Musical Arrangements

Nicholas Keyworth takes a closer look at the art of musical arranging such as with many of the pieces included in the forthcoming concert by Chapter Five.

The idea of arranging a pre-existing piece goes back centuries. Composers usually write for a specific group of instruments or voices but arranging the music for different forces can widen its appeal, enable a better fit for the instruments or voices available or
shine a new light on the actual music.

For example, Franz liszt’s piano arrangements – he called them transcriptions – of J.S. Bach’s organ works in the C19 were hugely popular.

Liszt transcriptions of JS Bach

In popular music and jazz today, it is commonplace. When arranging more popular music an arranger might include alterations to the key, the tempo, meter, key and instrumentation. Chapter Five have a terrific arrangement of Paul McCartney’s 1964 Beatles hit, Money can’t buy me love. Originally sung by the Kings Singers this arrangement is more akin to a Balletta from the English Rennaissance.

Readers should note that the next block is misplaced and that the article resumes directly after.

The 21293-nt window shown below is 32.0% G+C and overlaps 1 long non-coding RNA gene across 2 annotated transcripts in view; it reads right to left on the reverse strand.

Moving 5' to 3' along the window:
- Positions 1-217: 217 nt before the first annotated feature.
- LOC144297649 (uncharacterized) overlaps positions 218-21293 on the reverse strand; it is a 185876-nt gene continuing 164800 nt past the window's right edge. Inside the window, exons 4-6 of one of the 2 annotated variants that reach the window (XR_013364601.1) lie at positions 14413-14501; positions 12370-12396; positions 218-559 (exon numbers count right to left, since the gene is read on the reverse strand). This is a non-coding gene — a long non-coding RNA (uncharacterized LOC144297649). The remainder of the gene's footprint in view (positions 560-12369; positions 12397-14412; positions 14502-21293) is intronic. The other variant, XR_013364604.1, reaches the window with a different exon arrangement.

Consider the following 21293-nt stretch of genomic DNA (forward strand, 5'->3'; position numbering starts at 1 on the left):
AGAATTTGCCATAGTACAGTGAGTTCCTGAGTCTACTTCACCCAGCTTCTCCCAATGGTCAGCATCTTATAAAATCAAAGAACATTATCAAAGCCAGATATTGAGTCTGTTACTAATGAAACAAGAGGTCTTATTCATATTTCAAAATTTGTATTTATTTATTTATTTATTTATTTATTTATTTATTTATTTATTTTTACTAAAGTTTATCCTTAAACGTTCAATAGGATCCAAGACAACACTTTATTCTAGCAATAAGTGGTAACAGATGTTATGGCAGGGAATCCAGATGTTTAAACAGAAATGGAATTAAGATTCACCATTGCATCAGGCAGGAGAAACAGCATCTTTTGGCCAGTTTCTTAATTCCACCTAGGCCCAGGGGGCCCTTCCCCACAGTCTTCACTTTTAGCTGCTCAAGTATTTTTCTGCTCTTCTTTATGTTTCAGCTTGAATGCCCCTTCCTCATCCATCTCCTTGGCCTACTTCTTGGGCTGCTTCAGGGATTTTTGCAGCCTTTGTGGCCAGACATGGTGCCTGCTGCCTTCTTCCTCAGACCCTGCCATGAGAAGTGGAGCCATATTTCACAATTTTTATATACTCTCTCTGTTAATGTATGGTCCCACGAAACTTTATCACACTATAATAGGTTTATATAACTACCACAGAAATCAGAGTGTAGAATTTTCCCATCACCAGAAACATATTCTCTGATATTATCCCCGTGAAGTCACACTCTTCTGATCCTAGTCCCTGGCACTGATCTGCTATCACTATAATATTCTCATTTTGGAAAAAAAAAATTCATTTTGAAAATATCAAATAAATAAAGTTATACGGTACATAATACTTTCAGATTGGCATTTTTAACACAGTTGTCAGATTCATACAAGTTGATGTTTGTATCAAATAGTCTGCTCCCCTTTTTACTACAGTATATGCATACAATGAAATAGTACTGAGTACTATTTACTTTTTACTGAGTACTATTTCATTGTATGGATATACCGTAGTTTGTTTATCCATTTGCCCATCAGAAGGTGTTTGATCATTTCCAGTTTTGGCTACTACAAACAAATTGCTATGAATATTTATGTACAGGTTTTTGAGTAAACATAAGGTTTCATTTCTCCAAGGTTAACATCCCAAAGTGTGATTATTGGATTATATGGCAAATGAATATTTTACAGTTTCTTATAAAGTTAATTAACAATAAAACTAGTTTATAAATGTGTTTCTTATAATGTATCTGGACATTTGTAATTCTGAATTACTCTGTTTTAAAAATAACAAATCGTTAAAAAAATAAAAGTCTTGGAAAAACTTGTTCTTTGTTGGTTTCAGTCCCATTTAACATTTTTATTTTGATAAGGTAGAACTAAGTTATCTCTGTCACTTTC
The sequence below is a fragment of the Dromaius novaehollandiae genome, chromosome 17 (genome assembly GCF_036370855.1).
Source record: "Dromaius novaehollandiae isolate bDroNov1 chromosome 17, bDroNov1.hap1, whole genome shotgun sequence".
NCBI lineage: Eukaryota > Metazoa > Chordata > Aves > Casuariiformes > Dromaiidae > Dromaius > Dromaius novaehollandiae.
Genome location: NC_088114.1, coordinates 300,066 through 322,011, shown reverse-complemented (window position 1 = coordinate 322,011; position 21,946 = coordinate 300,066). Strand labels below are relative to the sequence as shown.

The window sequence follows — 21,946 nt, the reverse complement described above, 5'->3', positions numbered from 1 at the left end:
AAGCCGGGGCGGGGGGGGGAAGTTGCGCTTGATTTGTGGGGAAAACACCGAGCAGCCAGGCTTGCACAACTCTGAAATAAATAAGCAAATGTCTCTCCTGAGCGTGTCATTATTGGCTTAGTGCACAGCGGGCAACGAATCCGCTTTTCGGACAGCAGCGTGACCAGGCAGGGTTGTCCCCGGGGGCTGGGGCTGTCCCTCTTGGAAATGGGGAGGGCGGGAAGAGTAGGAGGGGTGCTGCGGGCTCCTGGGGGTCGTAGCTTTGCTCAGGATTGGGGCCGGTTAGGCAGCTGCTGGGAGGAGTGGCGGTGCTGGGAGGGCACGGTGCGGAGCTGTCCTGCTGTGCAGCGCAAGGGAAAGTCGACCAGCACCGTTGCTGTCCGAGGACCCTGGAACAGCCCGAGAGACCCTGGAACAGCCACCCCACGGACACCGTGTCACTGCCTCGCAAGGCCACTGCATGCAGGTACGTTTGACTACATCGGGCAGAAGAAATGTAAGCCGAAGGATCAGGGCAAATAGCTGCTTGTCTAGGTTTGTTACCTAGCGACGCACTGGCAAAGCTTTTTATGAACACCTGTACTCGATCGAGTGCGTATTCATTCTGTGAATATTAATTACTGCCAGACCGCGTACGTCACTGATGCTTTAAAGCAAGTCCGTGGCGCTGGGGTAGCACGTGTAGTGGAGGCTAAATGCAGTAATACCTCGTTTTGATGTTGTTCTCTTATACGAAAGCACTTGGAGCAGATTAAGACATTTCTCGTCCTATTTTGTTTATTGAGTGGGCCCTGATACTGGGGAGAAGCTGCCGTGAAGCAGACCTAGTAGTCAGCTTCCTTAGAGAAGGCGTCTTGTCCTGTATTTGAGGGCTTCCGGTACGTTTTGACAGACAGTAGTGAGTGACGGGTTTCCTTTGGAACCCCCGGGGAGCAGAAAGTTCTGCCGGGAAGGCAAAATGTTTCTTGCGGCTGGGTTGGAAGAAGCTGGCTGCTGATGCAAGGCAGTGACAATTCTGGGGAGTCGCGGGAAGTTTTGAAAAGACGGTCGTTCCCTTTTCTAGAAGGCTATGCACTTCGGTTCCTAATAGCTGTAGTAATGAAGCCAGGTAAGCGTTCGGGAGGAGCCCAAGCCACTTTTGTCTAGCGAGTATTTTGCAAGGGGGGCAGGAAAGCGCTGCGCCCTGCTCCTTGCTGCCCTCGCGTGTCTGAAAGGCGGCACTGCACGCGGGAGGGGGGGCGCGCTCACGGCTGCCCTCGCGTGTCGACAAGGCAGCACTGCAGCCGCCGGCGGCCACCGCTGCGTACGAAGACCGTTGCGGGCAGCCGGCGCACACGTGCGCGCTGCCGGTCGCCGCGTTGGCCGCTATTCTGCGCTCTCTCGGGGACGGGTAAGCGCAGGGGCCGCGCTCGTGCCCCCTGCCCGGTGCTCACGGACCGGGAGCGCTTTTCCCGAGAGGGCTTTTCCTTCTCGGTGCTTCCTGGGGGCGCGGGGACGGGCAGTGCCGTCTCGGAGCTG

Can’t buy me love

Many of the works in the concert are actually Chapter Five’s own arrangements including Eric Clapton’s classic rock number from 1977 Wonderful Tonight

Wonderful Tonight

One of the most popular pieces to be performed will be Goodnight Sweetheart. a hit during the mid-1950s. It was written by Calvin Carter and James “Pookie” Hudson in 1953 and originally recorded by the R&B doo-wop group The Spaniels in 1954

Goodnight Sweetheart

We hope to see you on Saturday 24 September to hear some of these wonderful arrangements and much more at the atmospheric Old Theatre Royal.